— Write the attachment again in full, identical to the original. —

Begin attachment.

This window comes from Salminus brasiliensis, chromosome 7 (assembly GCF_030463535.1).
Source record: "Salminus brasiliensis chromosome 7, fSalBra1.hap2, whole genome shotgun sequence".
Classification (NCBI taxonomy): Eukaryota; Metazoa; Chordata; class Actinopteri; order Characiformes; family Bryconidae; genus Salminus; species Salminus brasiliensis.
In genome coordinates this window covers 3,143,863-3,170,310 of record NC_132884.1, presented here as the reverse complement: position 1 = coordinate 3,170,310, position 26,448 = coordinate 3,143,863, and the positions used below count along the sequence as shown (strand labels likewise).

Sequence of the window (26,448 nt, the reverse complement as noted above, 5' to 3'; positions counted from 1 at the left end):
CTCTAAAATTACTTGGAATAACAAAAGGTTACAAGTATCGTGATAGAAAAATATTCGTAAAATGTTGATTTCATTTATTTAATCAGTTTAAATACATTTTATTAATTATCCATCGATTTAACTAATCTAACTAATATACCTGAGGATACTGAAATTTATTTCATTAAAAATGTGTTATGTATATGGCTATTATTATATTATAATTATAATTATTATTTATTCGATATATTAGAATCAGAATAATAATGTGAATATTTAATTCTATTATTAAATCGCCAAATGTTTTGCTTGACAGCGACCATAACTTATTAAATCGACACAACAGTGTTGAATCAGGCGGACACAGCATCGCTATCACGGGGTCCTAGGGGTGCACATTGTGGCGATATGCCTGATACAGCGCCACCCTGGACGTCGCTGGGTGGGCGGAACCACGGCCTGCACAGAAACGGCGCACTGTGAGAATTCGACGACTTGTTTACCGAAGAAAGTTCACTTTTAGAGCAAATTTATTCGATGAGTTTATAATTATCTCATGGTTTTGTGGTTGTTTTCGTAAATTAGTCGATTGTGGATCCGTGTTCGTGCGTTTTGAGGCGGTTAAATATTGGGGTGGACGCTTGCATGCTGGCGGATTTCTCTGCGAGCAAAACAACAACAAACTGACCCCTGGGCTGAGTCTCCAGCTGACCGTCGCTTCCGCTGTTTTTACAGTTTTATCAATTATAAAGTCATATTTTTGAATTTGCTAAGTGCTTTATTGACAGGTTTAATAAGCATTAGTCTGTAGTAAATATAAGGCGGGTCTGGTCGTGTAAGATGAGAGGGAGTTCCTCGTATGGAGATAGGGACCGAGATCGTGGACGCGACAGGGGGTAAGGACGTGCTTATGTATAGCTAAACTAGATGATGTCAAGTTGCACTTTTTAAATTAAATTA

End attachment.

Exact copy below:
This window comes from Salminus brasiliensis, chromosome 7 (assembly GCF_030463535.1).
Source record: "Salminus brasiliensis chromosome 7, fSalBra1.hap2, whole genome shotgun sequence".
Classification (NCBI taxonomy): Eukaryota; Metazoa; Chordata; class Actinopteri; order Characiformes; family Bryconidae; genus Salminus; species Salminus brasiliensis.
In genome coordinates this window covers 3,143,863-3,170,310 of record NC_132884.1, presented here as the reverse complement: position 1 = coordinate 3,170,310, position 26,448 = coordinate 3,143,863, and the positions used below count along the sequence as shown (strand labels likewise).

Sequence of the window (26,448 nt, the reverse complement as noted above, 5' to 3'; positions counted from 1 at the left end):
CTCTAAAATTACTTGGAATAACAAAAGGTTACAAGTATCGTGATAGAAAAATATTCGTAAAATGTTGATTTCATTTATTTAATCAGTTTAAATACATTTTATTAATTATCCATCGATTTAACTAATCTAACTAATATACCTGAGGATACTGAAATTTATTTCATTAAAAATGTGTTATGTATATGGCTATTATTATATTATAATTATAATTATTATTTATTCGATATATTAGAATCAGAATAATAATGTGAATATTTAATTCTATTATTAAATCGCCAAATGTTTTGCTTGACAGCGACCATAACTTATTAAATCGACACAACAGTGTTGAATCAGGCGGACACAGCATCGCTATCACGGGGTCCTAGGGGTGCACATTGTGGCGATATGCCTGATACAGCGCCACCCTGGACGTCGCTGGGTGGGCGGAACCACGGCCTGCACAGAAACGGCGCACTGTGAGAATTCGACGACTTGTTTACCGAAGAAAGTTCACTTTTAGAGCAAATTTATTCGATGAGTTTATAATTATCTCATGGTTTTGTGGTTGTTTTCGTAAATTAGTCGATTGTGGATCCGTGTTCGTGCGTTTTGAGGCGGTTAAATATTGGGGTGGACGCTTGCATGCTGGCGGATTTCTCTGCGAGCAAAACAACAACAAACTGACCCCTGGGCTGAGTCTCCAGCTGACCGTCGCTTCCGCTGTTTTTACAGTTTTATCAATTATAAAGTCATATTTTTGAATTTGCTAAGTGCTTTATTGACAGGTTTAATAAGCATTAGTCTGTAGTAAATATAAGGCGGGTCTGGTCGTGTAAGATGAGAGGGAGTTCCTCGTATGGAGATAGGGACCGAGATCGTGGACGCGACAGGGGGTAAGGACGTGCTTATGTATAGCTAAACTAGATGATGTCAAGTTGCACTTTTTAAATTAAATTA